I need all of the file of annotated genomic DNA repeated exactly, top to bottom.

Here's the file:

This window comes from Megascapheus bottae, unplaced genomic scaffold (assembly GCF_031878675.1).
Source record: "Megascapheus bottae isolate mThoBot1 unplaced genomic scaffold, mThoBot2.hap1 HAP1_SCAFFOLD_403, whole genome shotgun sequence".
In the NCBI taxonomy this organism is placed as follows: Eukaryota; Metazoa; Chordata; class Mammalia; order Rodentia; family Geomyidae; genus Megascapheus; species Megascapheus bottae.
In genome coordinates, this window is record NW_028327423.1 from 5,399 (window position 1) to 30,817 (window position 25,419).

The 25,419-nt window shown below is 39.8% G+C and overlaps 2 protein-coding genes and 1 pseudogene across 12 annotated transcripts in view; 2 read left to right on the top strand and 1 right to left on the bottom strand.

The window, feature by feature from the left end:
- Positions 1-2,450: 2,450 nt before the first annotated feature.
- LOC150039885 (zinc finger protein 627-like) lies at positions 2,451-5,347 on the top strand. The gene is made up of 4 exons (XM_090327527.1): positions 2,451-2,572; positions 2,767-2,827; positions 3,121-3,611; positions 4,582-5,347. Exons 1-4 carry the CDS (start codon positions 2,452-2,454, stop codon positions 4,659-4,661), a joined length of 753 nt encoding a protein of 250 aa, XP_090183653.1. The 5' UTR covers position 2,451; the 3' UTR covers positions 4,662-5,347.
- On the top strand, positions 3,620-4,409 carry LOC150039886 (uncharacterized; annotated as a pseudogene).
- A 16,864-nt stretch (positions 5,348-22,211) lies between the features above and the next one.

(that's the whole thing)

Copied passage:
This window comes from Megascapheus bottae, unplaced genomic scaffold (assembly GCF_031878675.1).
Source record: "Megascapheus bottae isolate mThoBot1 unplaced genomic scaffold, mThoBot2.hap1 HAP1_SCAFFOLD_403, whole genome shotgun sequence".
In the NCBI taxonomy this organism is placed as follows: Eukaryota; Metazoa; Chordata; class Mammalia; order Rodentia; family Geomyidae; genus Megascapheus; species Megascapheus bottae.
In genome coordinates, this window is record NW_028327423.1 from 5,399 (window position 1) to 30,817 (window position 25,419).

The 25,419-nt window shown below is 39.8% G+C and overlaps 2 protein-coding genes and 1 pseudogene across 12 annotated transcripts in view; 2 read left to right on the top strand and 1 right to left on the bottom strand.

The window, feature by feature from the left end:
- Positions 1-2,450: 2,450 nt before the first annotated feature.
- LOC150039885 (zinc finger protein 627-like) lies at positions 2,451-5,347 on the top strand. The gene is made up of 4 exons (XM_090327527.1): positions 2,451-2,572; positions 2,767-2,827; positions 3,121-3,611; positions 4,582-5,347. Exons 1-4 carry the CDS (start codon positions 2,452-2,454, stop codon positions 4,659-4,661), a joined length of 753 nt encoding a protein of 250 aa, XP_090183653.1. The 5' UTR covers position 2,451; the 3' UTR covers positions 4,662-5,347.
- On the top strand, positions 3,620-4,409 carry LOC150039886 (uncharacterized; annotated as a pseudogene).
- A 16,864-nt stretch (positions 5,348-22,211) lies between the features above and the next one.